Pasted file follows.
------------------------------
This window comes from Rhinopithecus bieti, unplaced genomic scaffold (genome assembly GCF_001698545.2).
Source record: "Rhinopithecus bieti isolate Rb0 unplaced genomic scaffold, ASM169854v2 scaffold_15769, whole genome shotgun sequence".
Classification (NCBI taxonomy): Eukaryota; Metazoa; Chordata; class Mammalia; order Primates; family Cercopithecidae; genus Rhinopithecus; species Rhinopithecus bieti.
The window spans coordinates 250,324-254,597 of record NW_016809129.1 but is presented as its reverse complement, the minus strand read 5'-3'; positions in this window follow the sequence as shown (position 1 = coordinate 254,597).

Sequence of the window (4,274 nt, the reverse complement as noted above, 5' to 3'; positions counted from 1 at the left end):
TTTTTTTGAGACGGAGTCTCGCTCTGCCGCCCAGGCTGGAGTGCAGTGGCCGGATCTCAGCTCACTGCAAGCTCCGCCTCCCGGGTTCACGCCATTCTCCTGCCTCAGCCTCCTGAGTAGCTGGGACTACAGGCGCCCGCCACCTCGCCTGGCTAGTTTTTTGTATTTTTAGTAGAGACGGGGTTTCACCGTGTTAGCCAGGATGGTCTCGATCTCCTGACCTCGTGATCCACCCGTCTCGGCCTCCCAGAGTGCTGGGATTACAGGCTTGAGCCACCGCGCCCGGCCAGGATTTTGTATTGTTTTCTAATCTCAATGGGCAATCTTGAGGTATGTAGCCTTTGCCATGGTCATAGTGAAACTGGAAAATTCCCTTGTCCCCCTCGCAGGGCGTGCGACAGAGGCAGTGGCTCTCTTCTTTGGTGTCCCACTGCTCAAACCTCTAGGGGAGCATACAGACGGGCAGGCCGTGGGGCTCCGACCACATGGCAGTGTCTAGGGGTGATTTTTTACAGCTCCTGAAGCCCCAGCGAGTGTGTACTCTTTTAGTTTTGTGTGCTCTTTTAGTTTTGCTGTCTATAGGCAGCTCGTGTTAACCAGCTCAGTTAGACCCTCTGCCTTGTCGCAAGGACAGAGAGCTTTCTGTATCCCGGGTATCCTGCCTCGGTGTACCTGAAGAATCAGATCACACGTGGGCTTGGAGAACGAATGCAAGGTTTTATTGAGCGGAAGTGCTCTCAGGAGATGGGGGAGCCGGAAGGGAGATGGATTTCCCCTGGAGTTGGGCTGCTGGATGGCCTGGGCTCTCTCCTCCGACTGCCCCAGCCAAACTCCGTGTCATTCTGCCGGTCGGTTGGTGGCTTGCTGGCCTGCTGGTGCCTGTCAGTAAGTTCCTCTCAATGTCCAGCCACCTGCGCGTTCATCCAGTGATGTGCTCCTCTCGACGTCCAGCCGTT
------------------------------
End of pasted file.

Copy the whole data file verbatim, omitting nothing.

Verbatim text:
This window comes from Rhinopithecus bieti, unplaced genomic scaffold (genome assembly GCF_001698545.2).
Source record: "Rhinopithecus bieti isolate Rb0 unplaced genomic scaffold, ASM169854v2 scaffold_15769, whole genome shotgun sequence".
Classification (NCBI taxonomy): Eukaryota; Metazoa; Chordata; class Mammalia; order Primates; family Cercopithecidae; genus Rhinopithecus; species Rhinopithecus bieti.
The window spans coordinates 250,324-254,597 of record NW_016809129.1 but is presented as its reverse complement, the minus strand read 5'-3'; positions in this window follow the sequence as shown (position 1 = coordinate 254,597).

Sequence of the window (4,274 nt, the reverse complement as noted above, 5' to 3'; positions counted from 1 at the left end):
TTTTTTTGAGACGGAGTCTCGCTCTGCCGCCCAGGCTGGAGTGCAGTGGCCGGATCTCAGCTCACTGCAAGCTCCGCCTCCCGGGTTCACGCCATTCTCCTGCCTCAGCCTCCTGAGTAGCTGGGACTACAGGCGCCCGCCACCTCGCCTGGCTAGTTTTTTGTATTTTTAGTAGAGACGGGGTTTCACCGTGTTAGCCAGGATGGTCTCGATCTCCTGACCTCGTGATCCACCCGTCTCGGCCTCCCAGAGTGCTGGGATTACAGGCTTGAGCCACCGCGCCCGGCCAGGATTTTGTATTGTTTTCTAATCTCAATGGGCAATCTTGAGGTATGTAGCCTTTGCCATGGTCATAGTGAAACTGGAAAATTCCCTTGTCCCCCTCGCAGGGCGTGCGACAGAGGCAGTGGCTCTCTTCTTTGGTGTCCCACTGCTCAAACCTCTAGGGGAGCATACAGACGGGCAGGCCGTGGGGCTCCGACCACATGGCAGTGTCTAGGGGTGATTTTTTACAGCTCCTGAAGCCCCAGCGAGTGTGTACTCTTTTAGTTTTGTGTGCTCTTTTAGTTTTGCTGTCTATAGGCAGCTCGTGTTAACCAGCTCAGTTAGACCCTCTGCCTTGTCGCAAGGACAGAGAGCTTTCTGTATCCCGGGTATCCTGCCTCGGTGTACCTGAAGAATCAGATCACACGTGGGCTTGGAGAACGAATGCAAGGTTTTATTGAGCGGAAGTGCTCTCAGGAGATGGGGGAGCCGGAAGGGAGATGGATTTCCCCTGGAGTTGGGCTGCTGGATGGCCTGGGCTCTCTCCTCCGACTGCCCCAGCCAAACTCCGTGTCATTCTGCCGGTCGGTTGGTGGCTTGCTGGCCTGCTGGTGCCTGTCAGTAAGTTCCTCTCAATGTCCAGCCACCTGCGCGTTCATCCAGTGATGTGCTCCTCTCGACGTCCAGCCGTT